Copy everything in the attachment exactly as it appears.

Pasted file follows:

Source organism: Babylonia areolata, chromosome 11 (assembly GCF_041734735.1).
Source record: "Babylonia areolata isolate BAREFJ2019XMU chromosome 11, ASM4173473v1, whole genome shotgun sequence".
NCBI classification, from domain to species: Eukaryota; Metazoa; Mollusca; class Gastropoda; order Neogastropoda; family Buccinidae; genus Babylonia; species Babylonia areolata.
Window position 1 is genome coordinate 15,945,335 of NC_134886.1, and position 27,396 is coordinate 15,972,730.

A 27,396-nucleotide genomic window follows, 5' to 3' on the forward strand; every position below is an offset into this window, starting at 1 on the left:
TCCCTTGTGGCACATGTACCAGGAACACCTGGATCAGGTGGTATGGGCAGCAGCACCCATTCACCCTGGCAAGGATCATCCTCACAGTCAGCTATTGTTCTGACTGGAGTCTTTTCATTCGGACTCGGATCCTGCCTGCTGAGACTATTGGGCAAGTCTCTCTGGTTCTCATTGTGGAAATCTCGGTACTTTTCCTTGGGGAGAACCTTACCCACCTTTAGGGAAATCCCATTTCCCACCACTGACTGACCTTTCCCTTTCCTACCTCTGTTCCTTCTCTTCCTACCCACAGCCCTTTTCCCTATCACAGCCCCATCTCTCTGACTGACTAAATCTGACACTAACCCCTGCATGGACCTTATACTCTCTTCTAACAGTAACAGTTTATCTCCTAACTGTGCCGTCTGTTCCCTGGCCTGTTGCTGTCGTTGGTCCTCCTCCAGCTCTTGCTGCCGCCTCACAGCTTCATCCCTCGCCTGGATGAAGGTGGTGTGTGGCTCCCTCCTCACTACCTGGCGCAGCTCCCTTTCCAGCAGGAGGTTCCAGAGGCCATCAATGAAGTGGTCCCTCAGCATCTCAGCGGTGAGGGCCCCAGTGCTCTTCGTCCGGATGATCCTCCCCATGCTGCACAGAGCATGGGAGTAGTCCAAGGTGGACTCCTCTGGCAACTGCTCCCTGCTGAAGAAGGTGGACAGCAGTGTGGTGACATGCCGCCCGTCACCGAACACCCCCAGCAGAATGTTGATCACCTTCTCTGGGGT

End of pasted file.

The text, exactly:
Source organism: Babylonia areolata, chromosome 11 (assembly GCF_041734735.1).
Source record: "Babylonia areolata isolate BAREFJ2019XMU chromosome 11, ASM4173473v1, whole genome shotgun sequence".
NCBI classification, from domain to species: Eukaryota; Metazoa; Mollusca; class Gastropoda; order Neogastropoda; family Buccinidae; genus Babylonia; species Babylonia areolata.
Window position 1 is genome coordinate 15,945,335 of NC_134886.1, and position 27,396 is coordinate 15,972,730.

A 27,396-nucleotide genomic window follows, 5' to 3' on the forward strand; every position below is an offset into this window, starting at 1 on the left:
TCCCTTGTGGCACATGTACCAGGAACACCTGGATCAGGTGGTATGGGCAGCAGCACCCATTCACCCTGGCAAGGATCATCCTCACAGTCAGCTATTGTTCTGACTGGAGTCTTTTCATTCGGACTCGGATCCTGCCTGCTGAGACTATTGGGCAAGTCTCTCTGGTTCTCATTGTGGAAATCTCGGTACTTTTCCTTGGGGAGAACCTTACCCACCTTTAGGGAAATCCCATTTCCCACCACTGACTGACCTTTCCCTTTCCTACCTCTGTTCCTTCTCTTCCTACCCACAGCCCTTTTCCCTATCACAGCCCCATCTCTCTGACTGACTAAATCTGACACTAACCCCTGCATGGACCTTATACTCTCTTCTAACAGTAACAGTTTATCTCCTAACTGTGCCGTCTGTTCCCTGGCCTGTTGCTGTCGTTGGTCCTCCTCCAGCTCTTGCTGCCGCCTCACAGCTTCATCCCTCGCCTGGATGAAGGTGGTGTGTGGCTCCCTCCTCACTACCTGGCGCAGCTCCCTTTCCAGCAGGAGGTTCCAGAGGCCATCAATGAAGTGGTCCCTCAGCATCTCAGCGGTGAGGGCCCCAGTGCTCTTCGTCCGGATGATCCTCCCCATGCTGCACAGAGCATGGGAGTAGTCCAAGGTGGACTCCTCTGGCAACTGCTCCCTGCTGAAGAAGGTGGACAGCAGTGTGGTGACATGCCGCCCGTCACCGAACACCCCCAGCAGAATGTTGATCACCTTCTCTGGGGT